Book Review: What Is Left the Daughter by Howard Norman

by thiszine

WHAT IS LEFT THE DAUGHTER
by Howard Norman

Houghton Mifflin Harcourt
(October 2010, US$25.00, 256 pages)

At the beginning of Howard Norman’s What Is Left The Daughter, Wyatt Hillyer, a teenage boy recently orphaned by double parent suicides, embarks on an apprenticeship to his uncle Donald as a toboggan maker. Odd, but these two scenarios are more closely knit than you may think. They set up the depressing chain of events that this World War Two era novel follows.

Written as a letter to Wyatt’s long-lost daughter Marlais, this novel’s most striking trait is its focus on tragedy-touched characters. The fatal theme flourishes quickly, once Wyatt is moved from Halifax to Middle Economy, Nova Scotia, a small town in the maritime province where his aunt and uncle live. Here, Wyatt reunites with Tilda, his adopted cousin whom he secretly loves. Also in her late teens, Tilda decides to become a professional mourner – yes, she weeps alongside deceased loners whom no one else will pity. In diverse representation, Wyatt isn’t the only one full-up on sadness. The man Tilda eventually marries is Hans Mohring, a German exchange student of philology at Dalhousie University in Halifax.

And then there is Tilda’s father, Wyatt’s toboggan-making mentor Donald, overcome with paranoia caused by German U-boat attacks off Canada’s east coast. Donald withdraws from the family, gives up the sleigh racket, and starts bunking alone in his work shed like a soldier. On her last night in town before travelling to Newfoundland on a family visit, Wyatt’s aunt Constance, Donald’s wife, breaks the shield and sleeps with Donald between walls tacked up with war stories from the newspaper.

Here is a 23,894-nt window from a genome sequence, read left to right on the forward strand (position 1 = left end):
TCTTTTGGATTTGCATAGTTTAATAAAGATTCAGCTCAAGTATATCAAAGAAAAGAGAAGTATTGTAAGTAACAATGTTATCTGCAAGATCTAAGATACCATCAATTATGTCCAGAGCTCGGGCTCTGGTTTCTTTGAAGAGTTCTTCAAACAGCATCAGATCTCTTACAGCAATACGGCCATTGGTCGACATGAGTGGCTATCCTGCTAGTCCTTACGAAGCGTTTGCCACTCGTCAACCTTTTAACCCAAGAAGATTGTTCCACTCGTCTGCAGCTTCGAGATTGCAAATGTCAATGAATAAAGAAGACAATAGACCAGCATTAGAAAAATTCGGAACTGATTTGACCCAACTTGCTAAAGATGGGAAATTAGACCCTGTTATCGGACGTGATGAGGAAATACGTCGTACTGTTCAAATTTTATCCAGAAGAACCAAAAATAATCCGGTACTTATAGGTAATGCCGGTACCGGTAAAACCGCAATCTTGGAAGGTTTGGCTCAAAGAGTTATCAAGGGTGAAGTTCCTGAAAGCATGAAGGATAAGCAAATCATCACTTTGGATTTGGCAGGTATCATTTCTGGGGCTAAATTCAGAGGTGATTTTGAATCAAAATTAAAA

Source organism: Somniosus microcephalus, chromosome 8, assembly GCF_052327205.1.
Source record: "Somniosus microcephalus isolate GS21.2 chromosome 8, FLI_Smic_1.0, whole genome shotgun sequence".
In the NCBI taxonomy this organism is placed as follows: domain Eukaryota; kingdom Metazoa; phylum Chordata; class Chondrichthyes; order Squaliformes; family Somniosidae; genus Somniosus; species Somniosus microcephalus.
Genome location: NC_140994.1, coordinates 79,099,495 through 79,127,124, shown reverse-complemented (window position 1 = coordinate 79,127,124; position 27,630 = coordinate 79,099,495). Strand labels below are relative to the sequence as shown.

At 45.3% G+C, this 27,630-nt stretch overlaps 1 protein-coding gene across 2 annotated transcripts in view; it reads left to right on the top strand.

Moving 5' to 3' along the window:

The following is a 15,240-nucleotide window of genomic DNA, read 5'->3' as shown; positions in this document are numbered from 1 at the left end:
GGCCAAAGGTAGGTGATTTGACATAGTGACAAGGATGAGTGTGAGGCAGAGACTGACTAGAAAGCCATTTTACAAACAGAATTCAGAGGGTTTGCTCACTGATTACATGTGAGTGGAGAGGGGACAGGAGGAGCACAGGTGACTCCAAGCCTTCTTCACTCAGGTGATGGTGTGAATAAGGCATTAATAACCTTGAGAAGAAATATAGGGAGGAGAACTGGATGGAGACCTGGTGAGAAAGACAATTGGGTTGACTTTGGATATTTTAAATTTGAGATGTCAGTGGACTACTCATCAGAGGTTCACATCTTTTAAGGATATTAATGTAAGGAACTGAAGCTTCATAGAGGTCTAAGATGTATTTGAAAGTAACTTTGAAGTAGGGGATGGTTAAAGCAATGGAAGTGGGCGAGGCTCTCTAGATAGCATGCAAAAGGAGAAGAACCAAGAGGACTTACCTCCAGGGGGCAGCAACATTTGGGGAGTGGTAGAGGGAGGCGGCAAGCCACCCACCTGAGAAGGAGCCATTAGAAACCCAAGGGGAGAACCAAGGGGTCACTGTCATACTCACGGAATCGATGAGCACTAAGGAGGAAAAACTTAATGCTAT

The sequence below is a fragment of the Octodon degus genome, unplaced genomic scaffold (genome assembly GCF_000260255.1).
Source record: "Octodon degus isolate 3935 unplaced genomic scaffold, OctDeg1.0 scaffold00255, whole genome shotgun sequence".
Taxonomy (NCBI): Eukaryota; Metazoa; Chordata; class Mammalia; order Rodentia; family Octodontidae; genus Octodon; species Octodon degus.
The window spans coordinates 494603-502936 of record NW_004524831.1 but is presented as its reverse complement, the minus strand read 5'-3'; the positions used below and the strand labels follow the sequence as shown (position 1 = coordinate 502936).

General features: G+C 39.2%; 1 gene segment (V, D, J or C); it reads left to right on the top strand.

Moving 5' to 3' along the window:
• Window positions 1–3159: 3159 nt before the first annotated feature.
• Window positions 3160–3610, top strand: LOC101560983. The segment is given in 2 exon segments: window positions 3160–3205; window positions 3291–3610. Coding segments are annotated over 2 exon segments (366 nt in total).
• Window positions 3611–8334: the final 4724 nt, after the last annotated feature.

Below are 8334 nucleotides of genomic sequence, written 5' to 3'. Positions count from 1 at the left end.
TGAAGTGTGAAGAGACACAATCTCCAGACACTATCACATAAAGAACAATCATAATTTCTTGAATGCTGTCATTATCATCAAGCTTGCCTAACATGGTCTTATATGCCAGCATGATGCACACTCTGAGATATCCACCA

Things climax when a German torpedo takes out a ferry with Constance onboard. With this, Donald’s hate for Hitler peaks; his paranoia proves its worth. He even goes as far as smashing his beloved Beethoven and Bach gramophone records, the ones that always got caught in the last groove before the needle could lift: a broken record repeating its last note over and over again, like the newspaper and radio reports Donald couldn’t ignore.

In one last, foul move, Donald tricks Wyatt into inviting Tilda’s German husband, Hans, to their house, apparently to make peace. Instead, Donald’s rage overpowers wit when he kills Hans with a steel toboggan runner. Daughter takes on a small town, court drama feel for a couple chapters. Donald gets life in prison for the murder; Wyatt receives a couple years for his involvement.

Upon his release, Wyatt slowly becomes part of Tilda’s life again and one night they conceive a child: Marlais. However, Wyatt is once again abandoned when Tilda moves to Denmark with Marlais, and until the point that the book is written—March 27, 1967—Wyatt goes without seeing his daughter for nearly thirty years. The story ends with Wyatt encountering more death (from both important characters and not), old friends, and living his life as a dedicated gaffer at the Halifax Harbour.

Daughter is a bleak and empathetic story, dissolved slightly with pockets of classic, uppity, home front war era scenes. To Norman’s credit, there are many unforeseen right turns that follow constant tragic foreshadowing. From page one, death is on the mind, and the avenues in which the theme is experimented with are not obviously revealed. Like any wartime novel, Daughter does have flavours of stories told once before. Hitler’s encroach on Middle Economy, even though he and his troops are distant, is represented only by a foreign sit-in. When it’s revealed that there are Nazis posing as RMC soldiers roaming around Nova Scotia and that a friend of Wyatt’s was attacked by them, you start to sympathize with Donald, the unabashed defender of reasonable revenge. Although he sacrificed an innocent bystander, he had the right intention. I guess that’s the worth of any good war novel: breaking down misconceptions loaded with controversial politics.

John Coleman

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